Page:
Have you been receiving interest from similar communities to Penelakut with interests in finding ways to engage younger generations with their ancestral relationship to the land?

I have definitely received interest from various communities, and I’m happy about that. To be honest, my true interest is developing community health through fostering a connection to land. From that perspective, the trails are almost just a vehicle for transferring that feeling or theme. Over the last two years I have developed such a spiritual connection to the forests and people of Penelakut Island that I feel as though we are just getting started. It has never been my intention to bounce from community to community, because my dream is to be working with children over a period of several years at least, so that the progression of the trail development and all that comes with it can roll along in conjunction with each child’s personal development. I was very lucky to discover that I could build a trail with my own two hands at a young age and it helped me to believe in myself throughout my entire life, whether I was at University, working in the Artic, whatever I was doing. I don’t believe that building trails is the only answer for children and communities, but I do believe that connecting to Mother Nature is the answer to being a happy and healthy person. We could switch to building lacrosse courts in the forest, or building canoes, or paintball zones deep in the woods, it doesn’t really matter, but for me it’s all about trails because that is where my heart, skills, and talent lies.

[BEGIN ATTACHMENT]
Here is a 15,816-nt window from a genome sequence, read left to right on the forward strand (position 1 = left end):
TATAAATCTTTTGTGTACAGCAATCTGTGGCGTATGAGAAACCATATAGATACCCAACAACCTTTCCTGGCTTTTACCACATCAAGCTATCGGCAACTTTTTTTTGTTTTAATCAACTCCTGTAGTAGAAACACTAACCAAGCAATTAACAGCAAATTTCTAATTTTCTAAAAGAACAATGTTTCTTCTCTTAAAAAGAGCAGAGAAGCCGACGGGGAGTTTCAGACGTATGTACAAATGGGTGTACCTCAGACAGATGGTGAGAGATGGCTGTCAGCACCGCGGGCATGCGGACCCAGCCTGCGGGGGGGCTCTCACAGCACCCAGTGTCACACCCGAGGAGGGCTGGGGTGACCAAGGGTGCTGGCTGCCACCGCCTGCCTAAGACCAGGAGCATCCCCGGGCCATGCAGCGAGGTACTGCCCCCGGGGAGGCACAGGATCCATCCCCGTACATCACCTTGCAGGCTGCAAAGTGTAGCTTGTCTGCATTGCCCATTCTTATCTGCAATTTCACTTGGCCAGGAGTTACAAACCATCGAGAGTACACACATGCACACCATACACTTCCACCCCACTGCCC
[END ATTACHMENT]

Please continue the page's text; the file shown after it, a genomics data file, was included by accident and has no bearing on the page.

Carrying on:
About the Creator Series: The Race Face Creator Series initiative was an open call for filmmakers, professional or amateur, to take part in this challenge over the next few months. We financed filmmakers to show off their mountain biking community beyond the shreddits – what makes it tick, who are the ones keeping it running, what story they believed needed to be told.